Clipper Crew Remembers the Last Days of Saigon

Wings of FreedomTen years ago the Pan Am Historical Foundation teamed together with World Wings International to present a wonderful three-day event called Wings of Freedom, hosted in Virginia and marking the 30th anniversary of The Last Flight Out when Clipper Unity left Saigon with 463 passengers.  One of the stated goals of the forum was “to  provide a forum for the Vietnamese and American community alike to tell their unique stories of struggle, challenge and.success, as they became part of the American mosaic. The Vietnamese story is a heroic and stoic one.”

In honor of the 40th anniversary of The Last Flight Out, Clipper Crew is adding The Last Days of Saigon as a permanent part of its website and historical archive.   Our goal is to preserve the unique “view from the jumpseat”.

The Last Days of Saigon has three major components Operation Babylift, The Last Flight Out and R & R Flights.

Forty years ago April 3rd commemorates the day President Gerald Ford authorized Operation Babylift, which began operating April 4th 1975.   The Agency for International Development  wrote “Operation Babylift was initiated on April 2nd in response to the emergency situation resulting from the Communist military offensive in South Vietnam.  Prospective, adopting U.S. parents were concerned that Vietnamese orphans already selected for adoption, who might be endangered by active hostilities, would not be able to leave Vietnam expeditiously if normal, lengthy, Vietnamese exit procedures and U.S. immigration procedures were followed.  The voluntary agencies were having difficulty in arranging private flights.  Adopting parents and a number of private agencies asked the U.S. Government to assist in expediting the movement to the United States of orphans already approved for adoption to the United States. “

Tragedy however, marred the beginning of Operation Babylift when the first U.S. C-5A Galaxy flight crashed in a rice paddy after an explosion tore off the rear door.   Sabotage was suspected, but the accident was later found to be caused by faulty bolts.  Of 288 orphans on board 78 were killed.  As a result of the crash, a Pan Am flight was chartered.  This flight, which arrived in San Franciso with 324 children on-board, was met by President and Mrs. Gerald Ford.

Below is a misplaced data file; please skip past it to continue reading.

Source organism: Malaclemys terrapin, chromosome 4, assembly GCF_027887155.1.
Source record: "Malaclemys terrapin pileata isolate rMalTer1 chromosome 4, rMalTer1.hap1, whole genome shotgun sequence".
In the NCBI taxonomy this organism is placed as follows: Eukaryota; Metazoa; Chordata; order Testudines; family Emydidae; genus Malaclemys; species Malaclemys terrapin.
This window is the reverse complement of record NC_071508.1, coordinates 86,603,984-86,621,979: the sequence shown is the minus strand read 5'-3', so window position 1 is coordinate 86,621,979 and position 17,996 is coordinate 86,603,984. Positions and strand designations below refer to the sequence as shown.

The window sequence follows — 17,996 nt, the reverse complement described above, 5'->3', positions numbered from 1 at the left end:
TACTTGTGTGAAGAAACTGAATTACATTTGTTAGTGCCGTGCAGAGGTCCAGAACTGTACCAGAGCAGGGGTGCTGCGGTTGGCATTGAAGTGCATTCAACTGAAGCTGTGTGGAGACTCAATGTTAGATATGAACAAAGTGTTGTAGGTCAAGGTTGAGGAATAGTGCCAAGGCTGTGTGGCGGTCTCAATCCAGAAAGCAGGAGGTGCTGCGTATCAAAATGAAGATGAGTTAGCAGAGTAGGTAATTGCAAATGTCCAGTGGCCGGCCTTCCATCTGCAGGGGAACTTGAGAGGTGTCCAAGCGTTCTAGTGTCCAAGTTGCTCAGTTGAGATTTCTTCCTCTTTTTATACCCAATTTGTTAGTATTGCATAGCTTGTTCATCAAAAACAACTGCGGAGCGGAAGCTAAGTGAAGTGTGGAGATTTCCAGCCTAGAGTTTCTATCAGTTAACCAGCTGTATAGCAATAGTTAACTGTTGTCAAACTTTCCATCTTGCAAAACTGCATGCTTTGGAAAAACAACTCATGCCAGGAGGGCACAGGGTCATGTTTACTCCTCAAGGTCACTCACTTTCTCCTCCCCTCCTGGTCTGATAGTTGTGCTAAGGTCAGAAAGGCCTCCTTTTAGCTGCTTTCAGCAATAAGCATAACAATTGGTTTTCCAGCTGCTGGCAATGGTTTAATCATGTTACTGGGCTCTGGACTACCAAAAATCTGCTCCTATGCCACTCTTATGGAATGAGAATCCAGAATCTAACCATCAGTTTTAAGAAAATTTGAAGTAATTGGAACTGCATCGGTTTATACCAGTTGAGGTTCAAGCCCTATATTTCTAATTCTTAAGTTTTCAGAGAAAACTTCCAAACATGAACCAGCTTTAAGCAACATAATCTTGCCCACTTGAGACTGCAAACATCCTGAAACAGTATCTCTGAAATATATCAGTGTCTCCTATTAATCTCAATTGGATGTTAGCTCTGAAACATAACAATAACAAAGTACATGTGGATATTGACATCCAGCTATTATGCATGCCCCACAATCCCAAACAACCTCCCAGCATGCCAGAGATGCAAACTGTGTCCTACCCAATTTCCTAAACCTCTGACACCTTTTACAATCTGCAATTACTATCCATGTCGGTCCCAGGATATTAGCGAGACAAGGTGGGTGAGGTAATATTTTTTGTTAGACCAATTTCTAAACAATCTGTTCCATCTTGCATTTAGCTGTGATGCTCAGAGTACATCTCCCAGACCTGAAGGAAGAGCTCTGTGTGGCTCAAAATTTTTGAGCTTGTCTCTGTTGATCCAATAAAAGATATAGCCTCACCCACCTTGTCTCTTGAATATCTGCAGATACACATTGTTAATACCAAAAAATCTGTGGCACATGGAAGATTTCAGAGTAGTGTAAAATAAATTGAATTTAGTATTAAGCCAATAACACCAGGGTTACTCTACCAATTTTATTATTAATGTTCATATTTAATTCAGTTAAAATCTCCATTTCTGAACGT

Pres Ford Operation Baby Lift (Enlarged)
White House photograph A3860-26A President Gerald Ford greeting the first Operation Babylift Flight. Photograph courtesy of the Ford Museum Digital Library. Photograph by David Hume Kennerly.

On the same day, Holt International Children’s Services also chartered a Pan Am flight which arrived in Seattle with 376 children.  In honor of Operation Babylift and Pan Am’s participation, Clipper Crew has devoted five pages to commemorate the event.  We wish to thank Rebecca Sprecher for allowing us to reprint and share “Remembering April” originally presented at the 30th Anniversary celebration.   Joyce Wertz Harrington, a nurse assigned to the first flight after the C5-A crash, has graciously allowed us to reprint her story and given us permission to use the personal photos she took on these flights.  She has also added her personal postscript.  Ann Votruba mailed her remembrances at great personal effort.  Knowing this, and how precious time was to her, made this one of the saddest tasks we’ve done to date.  We salute her memory with love.   Teresa Webber’s story will melt your heart and Jill Savino Nieglos adds a personal memory from Vietnam.  B.A. Walters even added a personal memory from an even earlier babylift!  And Clipper Crew has just received Karen Ryan’s story A Planeload of Babies!

Telegram from President Gerald Ford
Telegram from President Gerald Ford. Photograph courtesy of Pamela Taylor.

In the ensuing weeks after the crash of the C-5A, the  Federal Aviation Administration  barred all commercial U.S. flights from flying in and out of Saigon as the North Vietnamese continued their advance on Saigon.    Yet, Pan Am received permission for one final flight.   And thus a Pan American Boeing 747 Clipper Unity, piloted by Captain Bob Berg, lifted off the tarmac on April 24th 1975 as part of a heroic rescue mission, crammed with approximately 463 passengers.  Al Topping, Director Vietnam for Pan Am, had organized a daring rescue mission.  The heroism of Al, his staff, and the all volunteer crew was documented in a movie  “The Last Flight Out” .  We extend our thanks to Al Topping for his 40th Anniversary Remembrance, to Val Lester for her permission to reprint The Last Flight out chapter from her book “Fasten Your Seat Belts – History and Heroism in the Pan Am Cabin” and to Jill Savino Nieglos for sharing an excerpt from her story “Saigon is Falling” and putting us in touch with Robert Ruseckas.   Robert was married then to former Pan American stewardess Dang Than Tu and went to Saigon to rescue his wife’s family members. Unfortunately  nothing went as planned – he was unable to board the last flight out.  It truly is an incredible story. We thank Robert for sharing such a personal story.